In the halls of legendary wines rewarding decades of patience in a subterranean cellar, surely reds reign supreme. Burgundy, Bordeaux, Barolo, and beyond. But at a recent media dinner I was flabbergasted by the ageability and affordability* of an Italian white wine: Garofoli Verdicchio. This winery is making surprising whites, recalibrating any notion that cellaring wines means plunking down loads of cash on trophy reds.
Garofoli is located in the Marche, not too far from the Adriatic. It’s east of Umbria and south of Emilia-Romagna. The Verdicchio comes from hilly regions set back a bit from the sea, protecting vines from strong breezes.
Before I jump into the aged bottles, let me say a few words about the welcome wine, the 2018 Macrina ($15). This Verdicchio was fresh, medium-bodied, and not too acidic. I don’t know if it’s middle age but I’m a little less keen on white wines with enamel-chipping, gum-bleeding acidity.
Garofoli Verdicchio: The Eye-Opener
We shifted to the main (wine) course: Podium. This is Garofoli’s top Verdicchio; we enjoyed a few aged bottles. Ok, first we started with a more recent vintage, the 2015. It was kinda minty and licorice-y, with a Sherry-like body. Certainly not oxidized, but with a subtle nutty quality. Intriguing! Also I must note that this is an unoaked wine.
The next two bottles were the game-changers, ones that had me thinking of smashing all my expensive reds in the cellar to make way for some Garofoli Verdicchio. Ok, that sounds kind of psychotic. Forgive me, the aged Podium duo was so dang good I was out of my mind and prone to rash thoughts. Rather, I would drink all my reds to make room. Or invite my friends over to have a big cellar depletion party. (If I had a cellar, took a little artistic license there to make a point. Hey, I live a Brooklyn apartment that roasts in the sun. Maybe I could turn it into a Madeira facility in the summer.)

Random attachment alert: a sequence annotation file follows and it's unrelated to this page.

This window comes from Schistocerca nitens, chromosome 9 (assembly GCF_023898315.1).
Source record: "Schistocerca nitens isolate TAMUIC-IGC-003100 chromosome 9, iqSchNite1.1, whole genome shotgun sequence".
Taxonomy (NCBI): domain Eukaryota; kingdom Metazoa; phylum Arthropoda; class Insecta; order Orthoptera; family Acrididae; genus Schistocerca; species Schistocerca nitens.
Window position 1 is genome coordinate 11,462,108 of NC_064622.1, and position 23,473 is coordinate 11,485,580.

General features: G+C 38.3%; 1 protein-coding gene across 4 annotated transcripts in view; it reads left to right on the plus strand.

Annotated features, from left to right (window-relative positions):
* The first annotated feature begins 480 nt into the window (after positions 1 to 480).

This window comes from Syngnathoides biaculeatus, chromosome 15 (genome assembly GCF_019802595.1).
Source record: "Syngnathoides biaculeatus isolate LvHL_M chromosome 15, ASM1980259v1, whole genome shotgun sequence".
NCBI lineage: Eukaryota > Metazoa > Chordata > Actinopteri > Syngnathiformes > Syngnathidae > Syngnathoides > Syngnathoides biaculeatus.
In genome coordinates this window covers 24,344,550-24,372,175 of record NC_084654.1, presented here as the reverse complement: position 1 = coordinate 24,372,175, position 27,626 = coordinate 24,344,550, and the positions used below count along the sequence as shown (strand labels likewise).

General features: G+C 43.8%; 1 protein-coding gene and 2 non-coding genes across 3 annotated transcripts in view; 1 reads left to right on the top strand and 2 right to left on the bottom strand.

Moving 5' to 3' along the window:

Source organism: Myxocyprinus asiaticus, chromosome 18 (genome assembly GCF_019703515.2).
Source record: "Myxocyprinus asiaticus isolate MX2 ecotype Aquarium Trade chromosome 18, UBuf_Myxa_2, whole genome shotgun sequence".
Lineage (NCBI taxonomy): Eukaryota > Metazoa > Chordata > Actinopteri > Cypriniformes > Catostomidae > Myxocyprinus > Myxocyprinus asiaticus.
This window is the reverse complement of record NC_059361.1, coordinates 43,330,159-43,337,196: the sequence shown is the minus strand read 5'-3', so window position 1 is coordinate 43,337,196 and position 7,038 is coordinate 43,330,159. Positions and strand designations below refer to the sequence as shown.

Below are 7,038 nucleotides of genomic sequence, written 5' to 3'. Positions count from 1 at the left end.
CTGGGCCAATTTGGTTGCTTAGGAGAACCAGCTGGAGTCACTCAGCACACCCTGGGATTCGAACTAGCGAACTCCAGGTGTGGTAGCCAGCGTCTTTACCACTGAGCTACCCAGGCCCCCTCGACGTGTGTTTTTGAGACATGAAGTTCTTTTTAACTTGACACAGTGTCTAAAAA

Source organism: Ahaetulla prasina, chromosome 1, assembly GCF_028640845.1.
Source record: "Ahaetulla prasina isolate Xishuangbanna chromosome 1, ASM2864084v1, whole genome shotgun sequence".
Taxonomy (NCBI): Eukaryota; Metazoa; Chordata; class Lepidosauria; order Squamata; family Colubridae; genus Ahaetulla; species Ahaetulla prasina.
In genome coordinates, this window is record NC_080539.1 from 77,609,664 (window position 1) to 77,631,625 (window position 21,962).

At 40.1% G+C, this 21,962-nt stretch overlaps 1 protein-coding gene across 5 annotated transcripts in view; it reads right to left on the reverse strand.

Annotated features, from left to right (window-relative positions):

We drank the 2010 and 2004 side-by-side. At this point I’d like to introduce Gianluca Garofoli. He’s the fifth-generation winemaker and owner of his family’s eponymous winery. How rude of me not to mention him earlier, my apologies, Gianluca. I was reminded of his comment about Garofoli Verdicchio, specifically Podium: it’s like a “white Barolo.” Quite audacious to compare ANY wine to Barolo, let alone a white wine, but I was on board after sampling the duo of library bottles.
Step Up to the Podium
2010 was a cold vintage, while 2004 was a warm one. So I’d expect the former to be a little leaner and the latter to have more round richness. Though with the six years of age disparity, they’d be in different stages that might mute vintage difference. Anyway, the 2010 was rich, powerful, and full of tingle.
The 2004 was beguiling, like a collection of Stevie Nicks shawls. (Sidebar: She has a vault for all of them!) There was almost a botrytis (“noble rot”…focus on the first word not the second) type of honeyed richness with a tinge of funky intrigue. Big finish on the wine, some heft from alcohol in a good way from this warm vintage. (No burning.) A wine well-developed but certainly not fading. I don’t know if it would get much better, so I’d err on the side of opening and drinking the 2004.
Ooh, let’s get to the best part about the Garofoli Verdicchio: the price! A bottle of the 2016 Podium will set you back $26. Where else can you get a bottle with 15-years-plus aging potential for that amount of coin? (Maybe a few off-dry German Rieslings? Aussie Riesling/Semillon? Anybody?)
Ok, I’ve spent a lot of time on the whites but the rosé, called Kòmaros, was really good, too. It had something a lot of pink wine lacks: F-L-A-V-O-R. I’m guessing because it’s made from the Montepulciano grape. We had the 2018 and it’s 14 bucks. Very good deal!
The only bummer were the reds, the 2016 Piancarda and the 2012 Grosso Agontano. Both were too heavy and jammy. Not my bag.
CONCLUSION: If you are a drink-now kind of person, stock up on the Macrina and Kòmaros. Both are $15 and under and will make you happy all summer/year-long. If you have a wine fridge/storage, tuck away a few cases of Podium and start pulling them out after five years. I wouldn’t say no to an invite to either party, ok?
*In the context of the great red wines of the world, $26 is affordable. I know that’s still a lot of money to spend on a bottle of wine. But if you had $300 disposable wine income, think how many more awesome bottles you get to pull (and share) by getting a case of Podium.Tags: italian rosé, italian white wine, italy